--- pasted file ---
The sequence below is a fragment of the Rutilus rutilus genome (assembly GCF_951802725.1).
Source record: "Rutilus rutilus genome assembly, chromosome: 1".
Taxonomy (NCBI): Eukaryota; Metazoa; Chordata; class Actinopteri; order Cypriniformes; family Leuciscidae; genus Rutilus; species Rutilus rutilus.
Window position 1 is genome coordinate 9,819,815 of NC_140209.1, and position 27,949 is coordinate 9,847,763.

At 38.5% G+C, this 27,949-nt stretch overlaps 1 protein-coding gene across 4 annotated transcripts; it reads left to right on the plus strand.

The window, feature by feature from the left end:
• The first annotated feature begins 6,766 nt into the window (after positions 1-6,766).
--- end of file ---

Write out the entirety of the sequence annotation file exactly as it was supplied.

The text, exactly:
The sequence below is a fragment of the Rutilus rutilus genome (assembly GCF_951802725.1).
Source record: "Rutilus rutilus genome assembly, chromosome: 1".
Taxonomy (NCBI): Eukaryota; Metazoa; Chordata; class Actinopteri; order Cypriniformes; family Leuciscidae; genus Rutilus; species Rutilus rutilus.
Window position 1 is genome coordinate 9,819,815 of NC_140209.1, and position 27,949 is coordinate 9,847,763.

At 38.5% G+C, this 27,949-nt stretch overlaps 1 protein-coding gene across 4 annotated transcripts; it reads left to right on the plus strand.

The window, feature by feature from the left end:
• The first annotated feature begins 6,766 nt into the window (after positions 1-6,766).